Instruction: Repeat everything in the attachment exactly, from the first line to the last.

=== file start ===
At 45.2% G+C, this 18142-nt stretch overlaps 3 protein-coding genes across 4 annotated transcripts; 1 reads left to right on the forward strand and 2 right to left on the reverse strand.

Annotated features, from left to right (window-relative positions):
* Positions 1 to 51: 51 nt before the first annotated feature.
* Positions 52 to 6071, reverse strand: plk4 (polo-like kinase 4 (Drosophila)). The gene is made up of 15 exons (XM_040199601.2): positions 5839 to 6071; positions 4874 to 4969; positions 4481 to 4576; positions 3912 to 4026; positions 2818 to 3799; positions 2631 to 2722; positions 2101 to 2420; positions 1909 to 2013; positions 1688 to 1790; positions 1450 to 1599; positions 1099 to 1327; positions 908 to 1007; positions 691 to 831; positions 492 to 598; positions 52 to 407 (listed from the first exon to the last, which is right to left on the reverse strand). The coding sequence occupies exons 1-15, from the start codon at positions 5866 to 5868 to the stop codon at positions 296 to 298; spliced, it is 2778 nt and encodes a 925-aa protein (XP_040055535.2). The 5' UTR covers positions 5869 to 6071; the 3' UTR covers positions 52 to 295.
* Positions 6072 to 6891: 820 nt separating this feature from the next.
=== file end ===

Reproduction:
At 45.2% G+C, this 18142-nt stretch overlaps 3 protein-coding genes across 4 annotated transcripts; 1 reads left to right on the forward strand and 2 right to left on the reverse strand.

Annotated features, from left to right (window-relative positions):
* Positions 1 to 51: 51 nt before the first annotated feature.
* Positions 52 to 6071, reverse strand: plk4 (polo-like kinase 4 (Drosophila)). The gene is made up of 15 exons (XM_040199601.2): positions 5839 to 6071; positions 4874 to 4969; positions 4481 to 4576; positions 3912 to 4026; positions 2818 to 3799; positions 2631 to 2722; positions 2101 to 2420; positions 1909 to 2013; positions 1688 to 1790; positions 1450 to 1599; positions 1099 to 1327; positions 908 to 1007; positions 691 to 831; positions 492 to 598; positions 52 to 407 (listed from the first exon to the last, which is right to left on the reverse strand). The coding sequence occupies exons 1-15, from the start codon at positions 5866 to 5868 to the stop codon at positions 296 to 298; spliced, it is 2778 nt and encodes a 925-aa protein (XP_040055535.2). The 5' UTR covers positions 5869 to 6071; the 3' UTR covers positions 52 to 295.
* Positions 6072 to 6891: 820 nt separating this feature from the next.